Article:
Icasa warned over harm to economy with plans to wind down spectrum
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BUSINESS Leadership South Africa (BLSA) has slammed the Independent Communications Authority (Icasa) for plans to terminate the emergency spectrum at the end of November, saying it will harm the economy.
In her weekly newsletter BLSA chief executive Busi Mavuso said that despite warnings of the damage to the economy and the fight against the pandemic, Icasa was pressing ahead with a plan to terminate access to emergency spectrum at end-November.
“This will make it harder for workers to connect from home, leaving businesses with a difficult choice – either force workers back into the office, put them on leave or make them redundant. The move by Icasa has particularly hit the business process outsourcing sector, the one area of the economy that has managed to grow employment during the pandemic. It relies on good broadband to connect workers for tasks like call centre operations,” said Mavuso.
Mavuso said efficient mobile broadband was particularly important for township sectors, which did not have high fixed line penetration and temporary workers who do not want the cost and long-term contracts of other forms of access.
Under disaster regulations implemented in April last year, Icasa assigned emergency radio frequency spectrum to major mobile operators including MTN, Vodacom and Telkom paving the way for the easing of the network congestion due to the Covid19 pandemic.
At the time Icasa said that the release of the spectrum would help maintain good quality broadband services, and aid licensees to lower the cost of access to digital communication for customers.
The emergency spectrum was a temporary measure that would be used until either three months after the national disaster period had ended or the end of November 2020.
Icasa has since extended the deadline for the return of spectrum twice. The last expiry date was at the end of August. At the end of August Icasa said the temporary spectrum would have to be returned at the end of November citing the gradual reopening of the economy. It also said it cannot allow “the temporary spectrum assignment to assume a state of permanence”.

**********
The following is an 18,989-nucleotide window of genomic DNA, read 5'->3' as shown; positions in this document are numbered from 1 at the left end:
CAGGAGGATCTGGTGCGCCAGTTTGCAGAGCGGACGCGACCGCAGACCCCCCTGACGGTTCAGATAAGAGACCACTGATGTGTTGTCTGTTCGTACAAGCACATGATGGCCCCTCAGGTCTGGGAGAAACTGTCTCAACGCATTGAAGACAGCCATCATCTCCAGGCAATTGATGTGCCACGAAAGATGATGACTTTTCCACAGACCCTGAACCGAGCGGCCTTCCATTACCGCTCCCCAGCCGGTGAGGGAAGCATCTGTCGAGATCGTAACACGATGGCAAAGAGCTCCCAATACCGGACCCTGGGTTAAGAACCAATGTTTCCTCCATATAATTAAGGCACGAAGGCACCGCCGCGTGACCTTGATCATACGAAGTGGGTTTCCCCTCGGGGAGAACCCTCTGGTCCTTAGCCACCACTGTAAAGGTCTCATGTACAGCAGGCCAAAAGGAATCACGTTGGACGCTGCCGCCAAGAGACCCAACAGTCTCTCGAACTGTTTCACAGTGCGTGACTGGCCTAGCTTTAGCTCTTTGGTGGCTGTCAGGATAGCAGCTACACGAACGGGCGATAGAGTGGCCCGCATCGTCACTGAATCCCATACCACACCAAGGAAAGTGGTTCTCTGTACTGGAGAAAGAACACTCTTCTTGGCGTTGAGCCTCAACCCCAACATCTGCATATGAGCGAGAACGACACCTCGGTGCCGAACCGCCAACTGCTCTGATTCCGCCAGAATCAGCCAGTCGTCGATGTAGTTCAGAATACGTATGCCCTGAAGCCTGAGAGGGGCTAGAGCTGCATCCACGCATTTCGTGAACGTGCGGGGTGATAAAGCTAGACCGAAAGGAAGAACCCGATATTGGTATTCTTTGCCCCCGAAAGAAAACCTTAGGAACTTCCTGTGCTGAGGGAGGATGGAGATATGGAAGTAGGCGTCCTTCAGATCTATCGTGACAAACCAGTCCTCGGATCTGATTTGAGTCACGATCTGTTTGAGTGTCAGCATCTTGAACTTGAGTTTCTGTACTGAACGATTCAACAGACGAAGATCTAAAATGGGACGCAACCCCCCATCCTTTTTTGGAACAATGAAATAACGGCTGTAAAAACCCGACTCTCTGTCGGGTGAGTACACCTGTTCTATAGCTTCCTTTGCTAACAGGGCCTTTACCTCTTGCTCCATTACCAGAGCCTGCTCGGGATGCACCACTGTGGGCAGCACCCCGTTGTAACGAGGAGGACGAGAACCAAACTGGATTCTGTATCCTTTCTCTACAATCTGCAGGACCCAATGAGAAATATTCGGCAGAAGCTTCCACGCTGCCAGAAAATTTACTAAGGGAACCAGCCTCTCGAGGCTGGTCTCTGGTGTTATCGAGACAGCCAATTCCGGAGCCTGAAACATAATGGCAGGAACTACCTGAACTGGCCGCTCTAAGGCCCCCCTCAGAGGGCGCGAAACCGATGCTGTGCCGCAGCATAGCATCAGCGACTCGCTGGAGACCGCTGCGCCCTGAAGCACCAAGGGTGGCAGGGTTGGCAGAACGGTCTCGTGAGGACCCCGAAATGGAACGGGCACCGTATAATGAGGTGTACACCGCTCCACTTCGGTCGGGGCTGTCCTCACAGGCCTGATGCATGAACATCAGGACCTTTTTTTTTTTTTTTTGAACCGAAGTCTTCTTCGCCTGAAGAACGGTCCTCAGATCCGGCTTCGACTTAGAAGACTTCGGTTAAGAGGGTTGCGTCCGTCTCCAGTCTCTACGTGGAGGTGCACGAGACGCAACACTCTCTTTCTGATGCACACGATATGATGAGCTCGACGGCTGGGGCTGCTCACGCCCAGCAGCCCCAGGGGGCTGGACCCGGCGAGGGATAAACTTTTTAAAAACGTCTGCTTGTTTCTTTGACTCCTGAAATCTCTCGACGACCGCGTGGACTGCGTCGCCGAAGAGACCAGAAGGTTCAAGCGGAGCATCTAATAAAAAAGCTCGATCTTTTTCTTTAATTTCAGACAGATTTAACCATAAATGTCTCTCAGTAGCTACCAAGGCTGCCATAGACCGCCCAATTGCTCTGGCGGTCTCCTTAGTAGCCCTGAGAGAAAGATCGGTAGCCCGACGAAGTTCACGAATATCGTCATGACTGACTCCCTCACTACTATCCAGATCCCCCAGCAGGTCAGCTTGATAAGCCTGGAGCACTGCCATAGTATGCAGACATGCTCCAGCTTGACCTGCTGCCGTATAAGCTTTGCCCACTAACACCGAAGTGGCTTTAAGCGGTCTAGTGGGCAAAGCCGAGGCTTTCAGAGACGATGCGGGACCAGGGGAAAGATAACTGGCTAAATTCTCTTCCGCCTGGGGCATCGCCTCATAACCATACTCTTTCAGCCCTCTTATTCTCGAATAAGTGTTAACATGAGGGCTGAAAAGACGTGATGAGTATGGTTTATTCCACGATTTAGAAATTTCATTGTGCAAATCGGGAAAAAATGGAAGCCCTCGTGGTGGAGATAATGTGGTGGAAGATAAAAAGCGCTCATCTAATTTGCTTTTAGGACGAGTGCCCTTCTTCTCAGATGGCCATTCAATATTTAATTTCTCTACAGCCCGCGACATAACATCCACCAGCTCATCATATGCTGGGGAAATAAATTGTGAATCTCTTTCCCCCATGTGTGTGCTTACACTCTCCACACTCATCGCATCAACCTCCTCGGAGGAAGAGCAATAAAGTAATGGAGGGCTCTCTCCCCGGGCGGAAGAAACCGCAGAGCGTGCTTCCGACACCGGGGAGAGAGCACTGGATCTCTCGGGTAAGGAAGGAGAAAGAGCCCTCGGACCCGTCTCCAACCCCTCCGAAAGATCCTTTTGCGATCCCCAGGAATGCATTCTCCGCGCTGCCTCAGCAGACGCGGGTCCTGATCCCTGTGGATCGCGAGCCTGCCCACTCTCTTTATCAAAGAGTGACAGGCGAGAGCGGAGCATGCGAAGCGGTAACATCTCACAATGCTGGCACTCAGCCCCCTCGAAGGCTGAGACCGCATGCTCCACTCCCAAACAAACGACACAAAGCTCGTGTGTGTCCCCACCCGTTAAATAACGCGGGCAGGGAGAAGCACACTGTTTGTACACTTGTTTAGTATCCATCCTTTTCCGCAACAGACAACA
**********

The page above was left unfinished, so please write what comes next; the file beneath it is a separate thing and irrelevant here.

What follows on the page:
Mavuso said South Africa should be doing everything possible to enable the economy to recover.
“Of course, what we really need is a long-term solution to the shortage of spectrum available in South Africa,
a process that has been under way for over a decade, but remains marred by policy sequencing problems and litigation. Emergency spectrum should remain in place until that process is resolved,” said Mavuso.
She believed Icasa's decision on the emergency spectrum might add to the litigation that it is embroiled in.
“Icasa is legally required to consider the interests of end users when it makes its decisions, but I cannot imagine any possible justification for this decision from an end-user's perspective,” said Mavuso, adding that it makes it harder for people to obtain information to fight the pandemic and harder for them to work safely.
“While Icasa is an independent regulator, I am also astounded that there hasn't been a stronger outcry from the political level, especially given the approaching local government elections. The prospect of digital load shedding is surely one that voters will care about,” Mavuso said.
Last week the South African Communications Forum also lambasted Icasa, saying Icasa should reconsider its decision to terminate this access as the effect would be to harm consumers and undermine the economy.
Earlier this month the court issued an order setting aside Icasa's decision to publish an invitation to apply for spectrum, after the regulator and telecommunication companies in the matter failed to reach a settlement over the terms of the auction.